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Warren Buffett’s hand-picked successor will have big shoes to fill in someday replacing the 92-year-old investing icon: ‘He’s not going to screw this up’



Many investors worry about the future of Berkshire Hathaway after its legendary CEO Warren Buffett is gone, but most of the conglomerate’s companies have already made the transition to reporting to the man who will eventually replace the 92-year-old.

Buffett himself and executives at Berkshire Hathaway companies like See’s Candy and Dairy Queen say they don’t have any qualms about Vice Chairman Greg Abel’s ability to lead the conglomerate. Abel already oversees all of Berkshire’s noninsurance businesses. So the main parts of the CEO job he’s not already doing are overseeing the insurance side of the company and deciding how to invest Berkshire’s nearly $131 billion in cash.

Buffett reassured investors at Saturday’s annual meeting that he believes Abel is the right man for the job and that he does know how to allocate capital following the same model Buffett uses even if he’s not making those spending decisions now. Plus, Abel did help oversee a number of large acquisitions at Berkshire’s utility unit that he led from 2008 until 2018, including the purchases of NV Energy in Nevada for $5.6 billion and Canadian power transmission firm Altalink for nearly $3 billion.

“I don’t have a second choice. I mean it is that tough to find. But I have also seen Greg in action and I feel 100% comfortable,” Buffett said. “Greg is inheriting a good business and I think he’ll make it better.”

Buffett confirmed that Abel will eventually take over for him two years ago after his partner Charlie Munger let it slip at that year’s annual meeting although Buffett has no plans to retire.

Plus, Berkshire does have two other investment managers and another vice chairman who oversees all the insurance business, including Geico and several large reinsurers, in place although Buffett said it will be up to Abel to decide how much to lean on those folks after he becomes CEO.

Gonzaga University business professor Todd Finkle, who just wrote a new book titled “Warren Buffett: Investor and Entrepreneur,” said Berkshire shareholders should trust Buffett’s judgement about his successor because he has been thinking about his successor for years.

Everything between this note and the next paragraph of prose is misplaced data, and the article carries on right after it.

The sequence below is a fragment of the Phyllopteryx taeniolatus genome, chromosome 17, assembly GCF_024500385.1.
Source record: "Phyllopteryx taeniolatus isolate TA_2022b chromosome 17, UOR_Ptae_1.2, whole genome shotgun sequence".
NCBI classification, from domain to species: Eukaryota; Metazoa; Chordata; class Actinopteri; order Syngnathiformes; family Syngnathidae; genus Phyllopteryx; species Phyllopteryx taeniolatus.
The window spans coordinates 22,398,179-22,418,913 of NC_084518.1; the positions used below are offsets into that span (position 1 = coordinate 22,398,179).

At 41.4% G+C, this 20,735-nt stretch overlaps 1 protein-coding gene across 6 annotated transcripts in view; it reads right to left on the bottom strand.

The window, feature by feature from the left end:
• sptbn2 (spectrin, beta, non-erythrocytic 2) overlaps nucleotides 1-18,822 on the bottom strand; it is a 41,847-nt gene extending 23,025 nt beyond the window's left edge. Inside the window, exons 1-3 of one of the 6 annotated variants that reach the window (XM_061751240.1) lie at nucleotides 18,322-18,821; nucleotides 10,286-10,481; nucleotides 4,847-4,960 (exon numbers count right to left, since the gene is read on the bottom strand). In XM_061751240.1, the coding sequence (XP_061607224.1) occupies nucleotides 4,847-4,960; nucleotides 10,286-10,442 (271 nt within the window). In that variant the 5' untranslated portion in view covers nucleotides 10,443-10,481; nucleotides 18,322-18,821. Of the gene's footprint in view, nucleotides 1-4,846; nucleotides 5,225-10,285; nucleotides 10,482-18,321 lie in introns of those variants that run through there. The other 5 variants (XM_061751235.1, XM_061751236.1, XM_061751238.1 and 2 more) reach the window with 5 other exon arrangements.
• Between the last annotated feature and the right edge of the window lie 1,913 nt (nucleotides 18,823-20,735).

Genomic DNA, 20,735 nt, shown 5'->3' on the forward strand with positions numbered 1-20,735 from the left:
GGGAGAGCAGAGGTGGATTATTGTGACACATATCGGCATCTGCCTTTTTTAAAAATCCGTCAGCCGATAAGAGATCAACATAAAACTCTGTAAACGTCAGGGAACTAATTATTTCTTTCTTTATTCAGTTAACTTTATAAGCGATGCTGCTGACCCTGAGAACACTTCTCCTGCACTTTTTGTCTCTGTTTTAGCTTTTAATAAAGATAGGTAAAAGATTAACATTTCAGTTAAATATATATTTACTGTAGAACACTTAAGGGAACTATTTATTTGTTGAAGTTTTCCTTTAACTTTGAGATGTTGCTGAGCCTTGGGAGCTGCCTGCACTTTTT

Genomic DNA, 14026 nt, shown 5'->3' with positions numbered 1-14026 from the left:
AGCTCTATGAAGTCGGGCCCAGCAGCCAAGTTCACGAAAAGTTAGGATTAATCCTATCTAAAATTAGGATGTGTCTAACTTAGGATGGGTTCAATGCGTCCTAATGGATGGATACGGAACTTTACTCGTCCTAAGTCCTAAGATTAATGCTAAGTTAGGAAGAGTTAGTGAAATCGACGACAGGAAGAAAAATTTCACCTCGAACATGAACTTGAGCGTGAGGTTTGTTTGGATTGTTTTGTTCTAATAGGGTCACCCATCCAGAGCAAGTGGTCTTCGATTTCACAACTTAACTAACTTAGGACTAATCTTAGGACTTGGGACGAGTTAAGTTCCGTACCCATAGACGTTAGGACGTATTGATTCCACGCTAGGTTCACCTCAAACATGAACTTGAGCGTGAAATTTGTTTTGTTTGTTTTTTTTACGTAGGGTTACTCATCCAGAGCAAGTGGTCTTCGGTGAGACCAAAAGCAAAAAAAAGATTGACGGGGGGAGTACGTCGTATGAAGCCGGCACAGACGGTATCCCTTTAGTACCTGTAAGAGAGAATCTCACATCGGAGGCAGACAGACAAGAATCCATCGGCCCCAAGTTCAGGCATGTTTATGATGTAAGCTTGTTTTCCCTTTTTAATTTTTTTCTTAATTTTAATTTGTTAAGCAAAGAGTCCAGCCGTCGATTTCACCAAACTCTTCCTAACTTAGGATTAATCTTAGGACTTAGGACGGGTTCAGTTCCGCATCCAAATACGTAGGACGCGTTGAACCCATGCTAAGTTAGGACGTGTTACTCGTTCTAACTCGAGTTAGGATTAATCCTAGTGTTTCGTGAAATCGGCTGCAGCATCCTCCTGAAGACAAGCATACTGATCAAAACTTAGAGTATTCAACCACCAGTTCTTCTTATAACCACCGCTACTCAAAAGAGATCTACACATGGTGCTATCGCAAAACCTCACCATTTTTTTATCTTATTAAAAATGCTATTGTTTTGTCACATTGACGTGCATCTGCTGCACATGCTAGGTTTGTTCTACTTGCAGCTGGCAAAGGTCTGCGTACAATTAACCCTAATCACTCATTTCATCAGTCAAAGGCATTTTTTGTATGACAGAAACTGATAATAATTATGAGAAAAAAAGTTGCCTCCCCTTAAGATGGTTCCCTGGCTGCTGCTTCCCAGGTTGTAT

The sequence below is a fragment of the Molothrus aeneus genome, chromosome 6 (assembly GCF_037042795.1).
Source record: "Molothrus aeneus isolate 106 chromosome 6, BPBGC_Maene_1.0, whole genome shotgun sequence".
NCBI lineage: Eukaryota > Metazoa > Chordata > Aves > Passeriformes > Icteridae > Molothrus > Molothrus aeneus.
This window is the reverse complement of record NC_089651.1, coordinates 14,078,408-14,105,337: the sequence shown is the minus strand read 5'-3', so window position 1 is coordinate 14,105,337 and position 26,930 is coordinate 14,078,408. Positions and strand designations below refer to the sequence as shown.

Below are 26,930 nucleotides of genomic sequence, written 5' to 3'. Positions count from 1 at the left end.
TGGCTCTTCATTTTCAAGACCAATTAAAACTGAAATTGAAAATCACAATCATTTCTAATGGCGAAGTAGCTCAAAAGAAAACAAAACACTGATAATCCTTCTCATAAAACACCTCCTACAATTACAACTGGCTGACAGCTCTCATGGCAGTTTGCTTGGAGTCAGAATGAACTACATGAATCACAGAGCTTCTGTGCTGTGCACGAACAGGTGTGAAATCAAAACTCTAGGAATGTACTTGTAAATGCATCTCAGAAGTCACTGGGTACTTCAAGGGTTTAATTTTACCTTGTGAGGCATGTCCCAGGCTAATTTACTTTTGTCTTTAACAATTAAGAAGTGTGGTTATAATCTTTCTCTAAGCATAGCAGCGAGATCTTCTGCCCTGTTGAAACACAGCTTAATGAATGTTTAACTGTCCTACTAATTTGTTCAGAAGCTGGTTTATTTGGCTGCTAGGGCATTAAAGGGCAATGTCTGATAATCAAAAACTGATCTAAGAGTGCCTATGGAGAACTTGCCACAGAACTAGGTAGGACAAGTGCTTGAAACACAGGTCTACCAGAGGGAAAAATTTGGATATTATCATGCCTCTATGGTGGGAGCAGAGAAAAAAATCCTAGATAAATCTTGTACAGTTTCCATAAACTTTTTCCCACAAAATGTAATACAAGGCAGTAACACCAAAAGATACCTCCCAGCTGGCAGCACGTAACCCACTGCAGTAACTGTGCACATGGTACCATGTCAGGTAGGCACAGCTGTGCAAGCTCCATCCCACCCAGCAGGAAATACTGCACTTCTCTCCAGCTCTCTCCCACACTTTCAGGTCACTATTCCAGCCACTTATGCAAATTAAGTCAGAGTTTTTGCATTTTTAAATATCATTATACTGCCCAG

To underscore how long Buffett has been thinking about this, Berkshire showed video clips Saturday of Buffett getting questions about his successor for at least the last 29 years. It probably came up before then too, but Berkshire doesn’t have video of the meeting before 1994.

“He’s not going to screw this up,” Finkle said at the Gabelli Funds Value Investing Conference on the eve of the annual meeting in Omaha.

CFRA Research analyst Cathy Seifert agreed: “The succession issue has been put to rest.”

Berkshire managers who have been reporting to Abel instead of Buffett since 2018 said they’re confident and impressed with his ability to oversee dozens of different businesses as varied as Israeli tookmaker Iscar Metalworking, industrial conglomerate Marmon Holdings, jeweler Helzberg Diamonds and the NetJets private jet service.

Dairy Queen CEO Troy Bader said that whenever he has any issues related to the brand, Abel is always available, and he reaches out if he ever has any questions. Bader said he’s not sure where Abel “gets all the time in the day, but his access has been terrific.”

“Greg is a very quick study. He understands the businesses quickly and he’s going to challenge us, as you would expect any really good manager to do,” he said.

Buffett is clearly a tough act to follow after leading Berkshire for 58 years and earning a reputation as one of the best investors ever, but Bader said there is a lot of talent among Berkshire’s other managers.

“Obviously Berkshire has never known anything other than Warren and Charlie very well involved,” Bader said. “But having had the privilege of getting to know so many of the other leaders, Berkshire’s in very capable hands, and that’s a credit again to Warren.”

Buffett and Abel joked during a CNBC interview earlier this spring that Abel might even be able to get more out of Berkshire’s businesses because he doesn’t have the history of having acquired them and may ask tougher questions as he gets to know the companies better. But just like Buffett, Abel largely lets the businesses run themselves, talking strategy with them periodically and offering advice whenever they need it. But the CEOs of each Berkshire business make the day-to-day decision except that they’ll run any big spending decisions past headquarters.

Brooks Running CEO Jim Weber said Abel approaches the businesses with the background of an operator who helped build the Berkshire Hathaway Energy utility unit as opposed to Buffett’s background as an investor. Abel may even direct a few more pointed questions about Brooks’ competition to Weber because unlike Buffett, Abel is a runner who wants to try on the shoes not just talk numbers. But he still provides similar oversight.

“We definitely see he’s got he’s got the brain of an operator. And so in that sense, there is a different slate of questions that are, I think, more in tune with business topics and issues,” Weber said. “But at the end of the day, you know, the relationship is, is still kind of working the same for us.”

See’s Candy Pat Egan said shareholders should know that Abel is remarkable in his own right.

“Greg’s singularly talented. He’s an amazing guy,” Egan said. “So in terms of leadership, we have no, no concerns whatsoever.”

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